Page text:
Payments Security: As Strong as the Weakest Link
Third Quarter 2011
Reports of data breaches and identity theft have become an all-too-common fixture in today's headlines. Indeed, the first half of 2011 alone featured several high-profile data breaches in the United States, including PIN pad tampering at several Michaels Stores and stolen user information from Sony's PlayStation Network.
In "Payments Security: As Strong as the Weakest Link," Payments Risk Analyst Jennifer Windh looks at the issue of data breaches from an economist's perspective. Featured in the third-quarter issue of EconSouth, the article explains why payments systems are vulnerable to fraud and what the industry can do to better protect personal data.
One economist's view comes from Will Roberds, a research economist and senior policy adviser at the Atlanta Fed, who noted that personal data collection creates externalities, or unintended side effects, in the normal course of enabling payments. In the payments arena, the negative consequences occur when banks and other payments providers collect personal data to verify payer identities. "As more and more of that data is assembled and it becomes more and more extensive, it becomes a [broad] target for theft," said Roberts.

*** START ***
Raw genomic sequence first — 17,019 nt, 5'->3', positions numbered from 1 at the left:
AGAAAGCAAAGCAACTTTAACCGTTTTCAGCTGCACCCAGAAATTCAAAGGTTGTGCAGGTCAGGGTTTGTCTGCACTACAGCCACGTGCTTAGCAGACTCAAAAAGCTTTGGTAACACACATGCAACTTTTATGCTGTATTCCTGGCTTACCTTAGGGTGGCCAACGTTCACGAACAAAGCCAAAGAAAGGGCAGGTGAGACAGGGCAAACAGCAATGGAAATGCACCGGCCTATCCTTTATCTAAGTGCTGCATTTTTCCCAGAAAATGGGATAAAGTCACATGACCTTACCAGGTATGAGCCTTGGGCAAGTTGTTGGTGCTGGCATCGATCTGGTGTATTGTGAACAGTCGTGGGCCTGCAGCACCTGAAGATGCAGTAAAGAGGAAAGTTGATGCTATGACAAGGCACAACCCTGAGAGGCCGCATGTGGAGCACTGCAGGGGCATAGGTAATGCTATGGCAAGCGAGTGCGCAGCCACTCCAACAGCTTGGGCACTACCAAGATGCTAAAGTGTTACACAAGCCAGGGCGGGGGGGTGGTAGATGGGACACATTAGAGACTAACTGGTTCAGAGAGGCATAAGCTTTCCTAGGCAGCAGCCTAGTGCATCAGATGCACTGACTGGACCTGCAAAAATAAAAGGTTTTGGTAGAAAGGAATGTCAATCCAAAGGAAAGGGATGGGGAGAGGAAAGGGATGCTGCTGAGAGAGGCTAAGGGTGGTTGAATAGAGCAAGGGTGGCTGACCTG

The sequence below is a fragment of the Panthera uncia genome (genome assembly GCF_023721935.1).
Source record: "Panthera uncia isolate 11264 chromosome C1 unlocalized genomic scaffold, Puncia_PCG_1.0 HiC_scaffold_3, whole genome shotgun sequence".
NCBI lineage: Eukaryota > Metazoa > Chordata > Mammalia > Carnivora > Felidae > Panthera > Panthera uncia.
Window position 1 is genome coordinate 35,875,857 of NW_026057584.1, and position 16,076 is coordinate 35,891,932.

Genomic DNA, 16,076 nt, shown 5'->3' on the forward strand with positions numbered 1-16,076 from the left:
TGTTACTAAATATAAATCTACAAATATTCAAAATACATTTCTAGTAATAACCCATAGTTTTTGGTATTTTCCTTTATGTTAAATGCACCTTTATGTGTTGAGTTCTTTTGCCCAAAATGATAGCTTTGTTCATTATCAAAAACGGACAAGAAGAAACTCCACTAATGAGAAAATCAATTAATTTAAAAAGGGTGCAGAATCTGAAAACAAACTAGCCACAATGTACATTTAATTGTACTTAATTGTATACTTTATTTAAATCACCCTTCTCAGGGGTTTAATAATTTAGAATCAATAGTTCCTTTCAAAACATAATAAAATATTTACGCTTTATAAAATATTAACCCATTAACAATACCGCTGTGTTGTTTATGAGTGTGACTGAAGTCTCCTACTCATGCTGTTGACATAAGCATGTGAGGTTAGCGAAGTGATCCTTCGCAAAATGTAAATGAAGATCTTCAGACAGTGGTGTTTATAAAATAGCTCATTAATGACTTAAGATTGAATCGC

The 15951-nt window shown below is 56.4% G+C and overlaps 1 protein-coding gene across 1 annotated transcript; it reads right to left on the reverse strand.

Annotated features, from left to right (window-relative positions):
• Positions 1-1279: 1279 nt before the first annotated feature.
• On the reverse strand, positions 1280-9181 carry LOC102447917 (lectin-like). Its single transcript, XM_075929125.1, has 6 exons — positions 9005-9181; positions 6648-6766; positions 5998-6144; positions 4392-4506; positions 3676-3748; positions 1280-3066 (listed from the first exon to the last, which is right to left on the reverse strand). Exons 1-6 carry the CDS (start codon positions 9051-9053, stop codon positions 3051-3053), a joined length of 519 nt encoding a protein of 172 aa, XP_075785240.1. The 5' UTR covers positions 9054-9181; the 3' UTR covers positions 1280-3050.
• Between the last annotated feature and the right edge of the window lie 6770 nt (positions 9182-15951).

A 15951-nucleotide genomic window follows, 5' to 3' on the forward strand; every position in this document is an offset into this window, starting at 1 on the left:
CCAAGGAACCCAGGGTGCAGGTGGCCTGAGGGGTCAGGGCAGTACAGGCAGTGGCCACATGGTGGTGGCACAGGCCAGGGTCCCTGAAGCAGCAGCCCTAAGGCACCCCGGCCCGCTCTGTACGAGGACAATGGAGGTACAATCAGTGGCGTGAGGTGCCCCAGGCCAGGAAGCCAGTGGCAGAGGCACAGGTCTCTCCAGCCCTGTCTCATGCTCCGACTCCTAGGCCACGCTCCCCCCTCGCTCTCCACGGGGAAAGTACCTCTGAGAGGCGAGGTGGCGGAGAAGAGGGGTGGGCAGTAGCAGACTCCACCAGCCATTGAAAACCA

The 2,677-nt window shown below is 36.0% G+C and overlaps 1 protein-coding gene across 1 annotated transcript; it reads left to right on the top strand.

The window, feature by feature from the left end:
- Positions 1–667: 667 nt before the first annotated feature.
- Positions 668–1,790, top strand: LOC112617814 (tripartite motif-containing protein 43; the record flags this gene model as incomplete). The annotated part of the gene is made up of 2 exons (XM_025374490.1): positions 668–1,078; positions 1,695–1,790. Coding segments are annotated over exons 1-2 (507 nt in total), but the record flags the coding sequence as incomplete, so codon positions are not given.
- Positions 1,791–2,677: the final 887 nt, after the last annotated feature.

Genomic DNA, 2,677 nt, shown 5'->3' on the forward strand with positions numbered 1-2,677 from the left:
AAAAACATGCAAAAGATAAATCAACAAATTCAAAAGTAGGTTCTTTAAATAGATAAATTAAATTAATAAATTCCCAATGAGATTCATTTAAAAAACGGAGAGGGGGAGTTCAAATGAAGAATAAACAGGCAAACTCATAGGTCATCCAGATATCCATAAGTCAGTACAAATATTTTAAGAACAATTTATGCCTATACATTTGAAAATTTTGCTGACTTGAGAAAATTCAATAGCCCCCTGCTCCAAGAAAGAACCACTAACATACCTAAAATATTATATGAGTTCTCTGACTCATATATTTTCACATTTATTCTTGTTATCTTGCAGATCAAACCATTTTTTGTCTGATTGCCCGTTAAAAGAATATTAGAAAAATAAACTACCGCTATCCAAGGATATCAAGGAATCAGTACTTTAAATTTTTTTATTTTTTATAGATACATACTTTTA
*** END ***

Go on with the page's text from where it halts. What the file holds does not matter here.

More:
At the same time that banks may be over-collecting personal data, they may not be doing enough to protect it. Security is what economists refer to as a weakest link public good, meaning that the payment system is only as secure as its weakest point. In other words, "the level of protection that consumers get is determined by whoever makes the least effort to maintain their portion of the system," Windh writes.
Governments in many countries play a central role in managing payments because they view the system as essential shared infrastructure. In contrast, the United States takes more of a free-market approach, in which mechanisms like pricing, insurance, and self-regulation help manage risks, Windh explains. This approach has many benefits, but it also leaves the payments system more vulnerable to data breaches. "Well-designed regulation can support industry efforts to coordinate risk management and enforce standards," she writes. For instance, governments can offer incentives for private companies to improve their data security while also creating disincentives for negative externalities.